no compete convenant

i worked for a house cleaning co. for 3 years, recently new ownership took over and i lost my health benefits, i had to sign a non compete agreement or they would have let me go, i made it clear that i would have to look for new employment adventually. During my 3 years of employment with prior owners i had mentioned to my clients that i would eventually be leaving this company, and would like to just work for myself, several told me that if i decided to do that they would perfer to cancel with this company and hire me, Upon giving this new company my two week notice and letting my clients that i cleaned know i would be leaving the company try to work for myself, a few said they were very dissatified with this company and would cancel if i would consider cleaning them, otherwise they would cancel anyway as they didn't want anyone else in their homes, that they knew my work and trusted me. I never once asked any of them to cancel and go with me meaning i did not solicit them, they asked me. I told them i had signed an agreement not to solicit their customers their reply to me was you aren't soliciting me i am asking you,i have the right to hire who i want to clean my home. I have wanted to go on my own for along time now, but stayed with prior co. for the benefits, which i no longer have, i feel it is time to better myself. Guess my question is, if this people choose to fire this company and hire me [ it's only a few, and the company will loose them anyways ] can the employer sue me. Do I not have the right to work where i choose and at what i choose to make a better living? It's not like I'am giving these people any confidential information or anyting like that. Nor did I solicit them.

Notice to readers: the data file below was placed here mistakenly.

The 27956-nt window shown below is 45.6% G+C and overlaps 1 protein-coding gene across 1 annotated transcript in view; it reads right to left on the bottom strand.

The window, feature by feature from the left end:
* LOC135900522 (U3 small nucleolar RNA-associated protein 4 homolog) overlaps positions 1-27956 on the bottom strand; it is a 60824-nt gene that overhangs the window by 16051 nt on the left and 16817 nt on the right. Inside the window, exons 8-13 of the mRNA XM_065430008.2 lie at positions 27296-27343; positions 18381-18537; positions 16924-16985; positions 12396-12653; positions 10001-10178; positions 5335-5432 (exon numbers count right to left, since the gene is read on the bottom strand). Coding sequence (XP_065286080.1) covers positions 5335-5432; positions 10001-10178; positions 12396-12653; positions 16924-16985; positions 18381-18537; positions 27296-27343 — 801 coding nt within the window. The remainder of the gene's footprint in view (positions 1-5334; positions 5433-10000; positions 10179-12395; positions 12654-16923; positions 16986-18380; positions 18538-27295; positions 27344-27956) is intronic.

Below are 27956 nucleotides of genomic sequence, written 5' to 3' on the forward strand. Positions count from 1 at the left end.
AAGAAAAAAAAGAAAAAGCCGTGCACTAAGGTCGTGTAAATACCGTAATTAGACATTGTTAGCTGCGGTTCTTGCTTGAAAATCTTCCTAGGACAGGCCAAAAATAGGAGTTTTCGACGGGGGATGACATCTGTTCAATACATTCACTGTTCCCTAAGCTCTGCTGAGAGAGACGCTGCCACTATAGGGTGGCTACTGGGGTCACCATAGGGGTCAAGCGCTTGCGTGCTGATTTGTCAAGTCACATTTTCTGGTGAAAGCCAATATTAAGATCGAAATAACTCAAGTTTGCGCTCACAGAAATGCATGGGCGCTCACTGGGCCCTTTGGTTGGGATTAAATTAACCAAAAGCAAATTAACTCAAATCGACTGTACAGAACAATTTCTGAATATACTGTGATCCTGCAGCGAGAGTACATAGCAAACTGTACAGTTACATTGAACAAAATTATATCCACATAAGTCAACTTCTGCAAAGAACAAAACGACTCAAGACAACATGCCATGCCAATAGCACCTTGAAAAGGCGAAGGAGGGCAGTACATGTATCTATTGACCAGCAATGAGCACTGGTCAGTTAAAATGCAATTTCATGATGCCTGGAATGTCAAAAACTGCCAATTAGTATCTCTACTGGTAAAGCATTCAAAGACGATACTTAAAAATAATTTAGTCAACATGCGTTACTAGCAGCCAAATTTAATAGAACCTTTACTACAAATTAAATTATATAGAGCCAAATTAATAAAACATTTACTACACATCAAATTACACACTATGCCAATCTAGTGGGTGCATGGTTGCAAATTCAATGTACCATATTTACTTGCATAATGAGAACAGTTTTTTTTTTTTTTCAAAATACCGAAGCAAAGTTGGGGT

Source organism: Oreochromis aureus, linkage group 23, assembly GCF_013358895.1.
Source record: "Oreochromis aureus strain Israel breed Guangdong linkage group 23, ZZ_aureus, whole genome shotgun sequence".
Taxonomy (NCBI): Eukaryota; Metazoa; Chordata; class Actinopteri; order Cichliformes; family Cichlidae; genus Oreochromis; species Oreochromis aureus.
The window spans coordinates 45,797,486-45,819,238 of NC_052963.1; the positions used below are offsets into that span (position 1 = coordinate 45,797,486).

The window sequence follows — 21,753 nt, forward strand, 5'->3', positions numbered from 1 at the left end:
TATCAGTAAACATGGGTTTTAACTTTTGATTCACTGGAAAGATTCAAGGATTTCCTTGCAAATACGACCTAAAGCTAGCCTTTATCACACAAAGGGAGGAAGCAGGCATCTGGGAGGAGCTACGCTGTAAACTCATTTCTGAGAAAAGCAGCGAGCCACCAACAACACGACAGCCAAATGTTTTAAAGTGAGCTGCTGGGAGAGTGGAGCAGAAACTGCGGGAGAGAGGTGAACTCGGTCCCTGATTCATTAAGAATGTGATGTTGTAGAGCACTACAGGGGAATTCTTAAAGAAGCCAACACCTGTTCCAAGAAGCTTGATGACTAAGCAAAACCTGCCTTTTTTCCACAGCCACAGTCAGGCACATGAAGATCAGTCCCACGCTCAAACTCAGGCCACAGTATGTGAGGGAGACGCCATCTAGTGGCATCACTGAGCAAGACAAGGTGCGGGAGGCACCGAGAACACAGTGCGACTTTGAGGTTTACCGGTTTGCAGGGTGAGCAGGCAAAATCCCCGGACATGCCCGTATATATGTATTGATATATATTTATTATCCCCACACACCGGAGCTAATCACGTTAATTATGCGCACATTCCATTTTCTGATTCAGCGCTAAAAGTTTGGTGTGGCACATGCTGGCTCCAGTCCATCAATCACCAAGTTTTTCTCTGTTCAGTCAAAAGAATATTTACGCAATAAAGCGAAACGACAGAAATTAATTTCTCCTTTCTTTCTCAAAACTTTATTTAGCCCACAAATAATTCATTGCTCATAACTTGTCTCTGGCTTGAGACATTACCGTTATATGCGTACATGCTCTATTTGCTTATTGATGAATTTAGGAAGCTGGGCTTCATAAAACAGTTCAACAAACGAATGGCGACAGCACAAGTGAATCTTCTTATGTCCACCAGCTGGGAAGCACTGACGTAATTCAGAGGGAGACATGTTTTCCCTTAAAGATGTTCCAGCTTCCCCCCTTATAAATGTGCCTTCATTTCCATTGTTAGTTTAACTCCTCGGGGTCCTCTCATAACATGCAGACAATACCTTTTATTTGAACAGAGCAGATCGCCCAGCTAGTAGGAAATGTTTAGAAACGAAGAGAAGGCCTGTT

1 answer  |  asked Mar 17, 2012 08:37 AM [EST]  |  applies to Florida

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Answers (1)

Phyllis Towzey
It depends on the wording of your agreement. Noncompete agreements are enforceable in Florida. If you signed an agreement promising you would not work for the same customers for a period of time, then you can't do it. However, if your agreement just says you won't solicit customers and they contact you after you've already left, then that would be ok (realize, though, that you can't indirectly solicit either -- i.e. you can't say to a customer - "I can't ask you to hire me because I signed a nonsoliciation agreement," then have the customer say, "ok, I'll ask YOU." That's the same as you soliciting them.

My advice is to have a lawyer look at your actual agreement and explain what your rights are. You want to avoid being sued.

Regarding you question about whether you have the right to work where you want, yes, you did have that right BEFORE you signed the agreement, but you gave away part of that right to your employer in exchange for keeping your job.

posted by Phyllis Towzey  |  Mar 18, 2012 11:04 AM [EST]

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